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neck eye pain

What is the connection between back, neck, and eye pain?

The same things that can cause eye strain and discomfort often also result in neck and back pain. What are these activities, and when can eye discomfort be a symptom of neck and back muscle tension - and the other way around?

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How are your eyes, neck and back connected?

If you have ever experienced eye strain and discomfort at the same time as neck or upper back pain, you may have wondered how these areas are linked.

Muscle tension in your neck and back can't directly cause eye problems and discomfort - or the other way around. However, having eye and back pain together could be a sign that certain activities or actions are causing your discomfort in all of these areas.

There are also a few health issues where discomfort in one area may be triggered by a problem with the other. In other words, neck and back pain can be symptomatic of an eye problem. Likewise, eye discomfort - in the form of headaches around the eye area - can point to neck and back issues.

Activities that cause neck, eye and back pain

Many of the activities that cause eye strain and discomfort also lead to neck and back problems. Eye strain is extremely common and occurs when your eyes become tired from intense use. You may also feel eye discomfort in the form of dry eyes or having vision that goes slightly blurry every so often. These same activities often promote poor posture in your neck and back, which in turn can cause muscle tension and pain in these areas.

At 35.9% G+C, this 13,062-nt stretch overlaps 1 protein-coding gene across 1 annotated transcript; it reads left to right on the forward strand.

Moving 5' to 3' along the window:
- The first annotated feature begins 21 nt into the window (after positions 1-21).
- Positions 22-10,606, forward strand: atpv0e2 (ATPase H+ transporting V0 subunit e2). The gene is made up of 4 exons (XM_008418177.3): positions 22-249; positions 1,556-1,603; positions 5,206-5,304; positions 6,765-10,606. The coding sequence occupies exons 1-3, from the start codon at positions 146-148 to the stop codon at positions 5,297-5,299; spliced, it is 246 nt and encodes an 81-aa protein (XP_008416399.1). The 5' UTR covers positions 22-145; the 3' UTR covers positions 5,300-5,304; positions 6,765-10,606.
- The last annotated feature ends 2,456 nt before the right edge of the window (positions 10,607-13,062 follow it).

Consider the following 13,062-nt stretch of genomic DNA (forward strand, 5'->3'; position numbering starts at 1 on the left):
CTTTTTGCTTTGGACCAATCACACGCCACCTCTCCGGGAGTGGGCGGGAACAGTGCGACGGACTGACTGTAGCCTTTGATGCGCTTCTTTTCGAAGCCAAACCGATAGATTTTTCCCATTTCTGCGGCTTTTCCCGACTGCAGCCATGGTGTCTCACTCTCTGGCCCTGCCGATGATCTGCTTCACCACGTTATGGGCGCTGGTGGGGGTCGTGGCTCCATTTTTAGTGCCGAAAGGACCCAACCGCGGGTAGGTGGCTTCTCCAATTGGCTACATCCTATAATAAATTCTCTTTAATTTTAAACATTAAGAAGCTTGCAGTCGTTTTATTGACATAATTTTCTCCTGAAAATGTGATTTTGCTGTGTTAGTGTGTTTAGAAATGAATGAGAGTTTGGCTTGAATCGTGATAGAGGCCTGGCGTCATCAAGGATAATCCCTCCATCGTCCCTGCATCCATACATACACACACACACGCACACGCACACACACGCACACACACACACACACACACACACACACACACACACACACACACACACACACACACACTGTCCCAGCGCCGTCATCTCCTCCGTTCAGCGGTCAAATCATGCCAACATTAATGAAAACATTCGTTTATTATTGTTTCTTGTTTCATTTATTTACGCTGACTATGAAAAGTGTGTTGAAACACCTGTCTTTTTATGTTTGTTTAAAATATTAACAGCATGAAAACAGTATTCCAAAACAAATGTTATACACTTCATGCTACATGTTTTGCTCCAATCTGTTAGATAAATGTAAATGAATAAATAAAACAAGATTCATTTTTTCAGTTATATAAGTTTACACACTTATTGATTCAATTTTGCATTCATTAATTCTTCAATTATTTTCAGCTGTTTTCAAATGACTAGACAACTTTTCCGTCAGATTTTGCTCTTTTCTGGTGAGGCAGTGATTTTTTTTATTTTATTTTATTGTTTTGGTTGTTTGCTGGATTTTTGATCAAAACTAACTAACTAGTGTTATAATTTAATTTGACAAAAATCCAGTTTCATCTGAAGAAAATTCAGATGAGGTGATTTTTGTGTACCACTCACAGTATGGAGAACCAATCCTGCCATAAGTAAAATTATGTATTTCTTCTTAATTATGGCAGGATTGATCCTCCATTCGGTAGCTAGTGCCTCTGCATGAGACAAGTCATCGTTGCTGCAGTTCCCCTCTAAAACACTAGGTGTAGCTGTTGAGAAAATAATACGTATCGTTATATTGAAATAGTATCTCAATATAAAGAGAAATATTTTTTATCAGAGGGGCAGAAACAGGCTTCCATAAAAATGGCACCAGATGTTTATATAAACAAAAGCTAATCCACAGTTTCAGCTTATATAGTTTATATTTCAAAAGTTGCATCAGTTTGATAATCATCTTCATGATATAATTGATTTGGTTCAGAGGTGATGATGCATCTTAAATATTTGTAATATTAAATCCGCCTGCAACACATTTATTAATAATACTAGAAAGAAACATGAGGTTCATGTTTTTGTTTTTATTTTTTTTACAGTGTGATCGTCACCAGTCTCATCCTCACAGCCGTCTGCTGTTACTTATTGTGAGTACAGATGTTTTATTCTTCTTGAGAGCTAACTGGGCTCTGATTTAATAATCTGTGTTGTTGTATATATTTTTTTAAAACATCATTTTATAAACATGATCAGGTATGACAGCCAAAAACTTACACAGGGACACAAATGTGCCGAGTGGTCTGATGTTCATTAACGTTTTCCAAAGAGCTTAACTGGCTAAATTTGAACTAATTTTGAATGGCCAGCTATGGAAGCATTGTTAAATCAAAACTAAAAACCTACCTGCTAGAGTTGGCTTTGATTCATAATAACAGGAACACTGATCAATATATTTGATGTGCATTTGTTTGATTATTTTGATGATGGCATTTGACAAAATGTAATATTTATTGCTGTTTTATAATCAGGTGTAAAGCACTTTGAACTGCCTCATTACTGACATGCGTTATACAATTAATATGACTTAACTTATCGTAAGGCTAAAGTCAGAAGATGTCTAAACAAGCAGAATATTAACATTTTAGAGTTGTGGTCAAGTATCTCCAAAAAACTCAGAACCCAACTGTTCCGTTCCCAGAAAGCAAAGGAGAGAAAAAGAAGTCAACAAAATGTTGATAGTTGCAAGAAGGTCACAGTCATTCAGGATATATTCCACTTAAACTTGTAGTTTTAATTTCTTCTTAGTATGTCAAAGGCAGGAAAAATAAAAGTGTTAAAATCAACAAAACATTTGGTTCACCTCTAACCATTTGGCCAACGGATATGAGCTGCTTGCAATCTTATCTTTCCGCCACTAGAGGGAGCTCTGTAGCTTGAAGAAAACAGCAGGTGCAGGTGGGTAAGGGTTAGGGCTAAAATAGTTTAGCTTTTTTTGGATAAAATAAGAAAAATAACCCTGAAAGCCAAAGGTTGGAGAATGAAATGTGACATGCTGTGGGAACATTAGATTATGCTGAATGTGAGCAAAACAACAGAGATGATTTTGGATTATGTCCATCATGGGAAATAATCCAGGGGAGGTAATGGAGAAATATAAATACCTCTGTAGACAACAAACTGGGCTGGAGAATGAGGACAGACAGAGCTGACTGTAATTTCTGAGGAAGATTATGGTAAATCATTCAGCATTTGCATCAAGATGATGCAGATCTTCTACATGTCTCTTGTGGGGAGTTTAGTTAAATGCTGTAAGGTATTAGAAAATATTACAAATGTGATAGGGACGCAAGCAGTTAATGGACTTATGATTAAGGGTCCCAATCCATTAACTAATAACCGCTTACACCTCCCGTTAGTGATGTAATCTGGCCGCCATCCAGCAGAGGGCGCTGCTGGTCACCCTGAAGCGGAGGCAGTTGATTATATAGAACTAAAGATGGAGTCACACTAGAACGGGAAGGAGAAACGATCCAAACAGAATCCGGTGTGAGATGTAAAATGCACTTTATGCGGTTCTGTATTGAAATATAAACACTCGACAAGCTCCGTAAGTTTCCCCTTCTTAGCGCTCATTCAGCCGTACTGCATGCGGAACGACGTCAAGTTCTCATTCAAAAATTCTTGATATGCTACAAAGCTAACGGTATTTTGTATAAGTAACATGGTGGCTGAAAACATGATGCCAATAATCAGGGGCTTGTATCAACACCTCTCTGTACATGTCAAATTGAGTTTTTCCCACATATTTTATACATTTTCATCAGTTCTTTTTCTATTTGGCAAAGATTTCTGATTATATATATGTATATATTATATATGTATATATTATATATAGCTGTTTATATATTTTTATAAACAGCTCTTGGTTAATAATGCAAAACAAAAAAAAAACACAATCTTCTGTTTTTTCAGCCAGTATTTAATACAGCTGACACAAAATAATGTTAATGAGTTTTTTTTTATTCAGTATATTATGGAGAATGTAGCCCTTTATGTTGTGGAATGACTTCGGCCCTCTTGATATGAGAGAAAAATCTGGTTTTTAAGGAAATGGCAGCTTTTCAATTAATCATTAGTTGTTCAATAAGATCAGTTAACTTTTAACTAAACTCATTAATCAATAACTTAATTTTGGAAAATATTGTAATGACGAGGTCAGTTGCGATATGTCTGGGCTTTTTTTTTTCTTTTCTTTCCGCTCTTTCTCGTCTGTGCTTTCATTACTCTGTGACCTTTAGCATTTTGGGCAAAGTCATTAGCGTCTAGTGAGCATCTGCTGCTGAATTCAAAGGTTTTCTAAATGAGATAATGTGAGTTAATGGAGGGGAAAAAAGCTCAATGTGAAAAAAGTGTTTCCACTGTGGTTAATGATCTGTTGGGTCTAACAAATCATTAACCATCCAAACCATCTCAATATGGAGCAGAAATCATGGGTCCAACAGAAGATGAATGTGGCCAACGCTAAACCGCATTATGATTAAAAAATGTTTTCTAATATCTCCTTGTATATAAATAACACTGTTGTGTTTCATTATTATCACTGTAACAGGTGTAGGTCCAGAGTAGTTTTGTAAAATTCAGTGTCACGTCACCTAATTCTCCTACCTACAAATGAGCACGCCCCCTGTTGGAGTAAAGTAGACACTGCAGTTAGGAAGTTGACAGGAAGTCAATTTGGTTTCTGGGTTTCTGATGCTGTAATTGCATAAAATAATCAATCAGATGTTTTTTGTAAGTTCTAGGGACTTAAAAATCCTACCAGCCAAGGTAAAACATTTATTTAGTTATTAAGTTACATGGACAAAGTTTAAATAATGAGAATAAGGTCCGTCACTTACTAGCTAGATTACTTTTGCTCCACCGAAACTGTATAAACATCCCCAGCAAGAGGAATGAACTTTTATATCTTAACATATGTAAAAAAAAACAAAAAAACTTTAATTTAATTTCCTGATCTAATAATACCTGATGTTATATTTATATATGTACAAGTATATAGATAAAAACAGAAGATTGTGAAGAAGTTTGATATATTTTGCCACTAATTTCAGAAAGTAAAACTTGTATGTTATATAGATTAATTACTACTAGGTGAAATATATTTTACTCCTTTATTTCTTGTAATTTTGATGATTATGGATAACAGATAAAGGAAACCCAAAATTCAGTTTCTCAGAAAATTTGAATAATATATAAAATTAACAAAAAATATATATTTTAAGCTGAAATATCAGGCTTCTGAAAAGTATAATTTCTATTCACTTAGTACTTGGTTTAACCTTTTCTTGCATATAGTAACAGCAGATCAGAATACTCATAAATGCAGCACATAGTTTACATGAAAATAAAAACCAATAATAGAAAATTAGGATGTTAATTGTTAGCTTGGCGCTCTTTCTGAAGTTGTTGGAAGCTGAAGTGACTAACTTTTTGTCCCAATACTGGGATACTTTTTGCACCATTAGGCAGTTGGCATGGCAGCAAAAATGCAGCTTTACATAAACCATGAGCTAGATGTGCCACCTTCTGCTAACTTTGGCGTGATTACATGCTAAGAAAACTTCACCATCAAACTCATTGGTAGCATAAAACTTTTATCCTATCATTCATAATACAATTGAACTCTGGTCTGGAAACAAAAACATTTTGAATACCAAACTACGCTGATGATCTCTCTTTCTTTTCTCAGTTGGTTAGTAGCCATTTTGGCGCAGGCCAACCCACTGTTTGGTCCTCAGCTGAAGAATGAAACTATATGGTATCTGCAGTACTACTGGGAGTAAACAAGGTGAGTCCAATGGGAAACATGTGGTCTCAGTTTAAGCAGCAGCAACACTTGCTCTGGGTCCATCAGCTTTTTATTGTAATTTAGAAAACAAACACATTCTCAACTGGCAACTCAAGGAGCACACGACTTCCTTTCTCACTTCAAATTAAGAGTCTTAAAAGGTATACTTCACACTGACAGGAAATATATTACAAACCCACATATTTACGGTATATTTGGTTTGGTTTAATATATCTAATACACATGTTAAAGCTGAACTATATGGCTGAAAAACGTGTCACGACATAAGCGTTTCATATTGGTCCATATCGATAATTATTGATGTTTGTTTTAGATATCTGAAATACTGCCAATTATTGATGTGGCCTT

Many of these activities involve visually demanding near work - which means any activity performed at a short working distance1. Examples of near work include:

  • Reading.

  • Writing.

  • Playing video games.

  • Needlework.

But there is little doubt that in modern life, the most significant example is digital display use - when we stare at our mobile, laptop, or ipad screens. Digital eye strain, also called computer vision syndrome, is a common cause of both eye and back pain.

Long periods of close-up work can result in eye strain, because it involves us staring intensely and positioning ourselves near to the screen/book/paper/needlework - which leads to poor posture2.

Could your kindle be the problem?

  • One study of electronic readers - also called e-readers or kindles - found they caused significant eye strain and irritation3.

  • Exposure to the screen's intense light and smaller font size are two of many factors making digital display use a major public health concern4,5.

Patient picks for Other eye problems

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Eye problems

There are several eye problems that may also be indirectly connected with your back and neck pain.

Binocular vision dysfunction

Binocular vision dysfunction (BVD) is a common visual misalignment condition. The eyes struggle to send a clear image to the brain because they are slightly misaligned. There are many symptoms, but the main visual signs include blurred vision, light sensitivity, and eye discomfort when moving.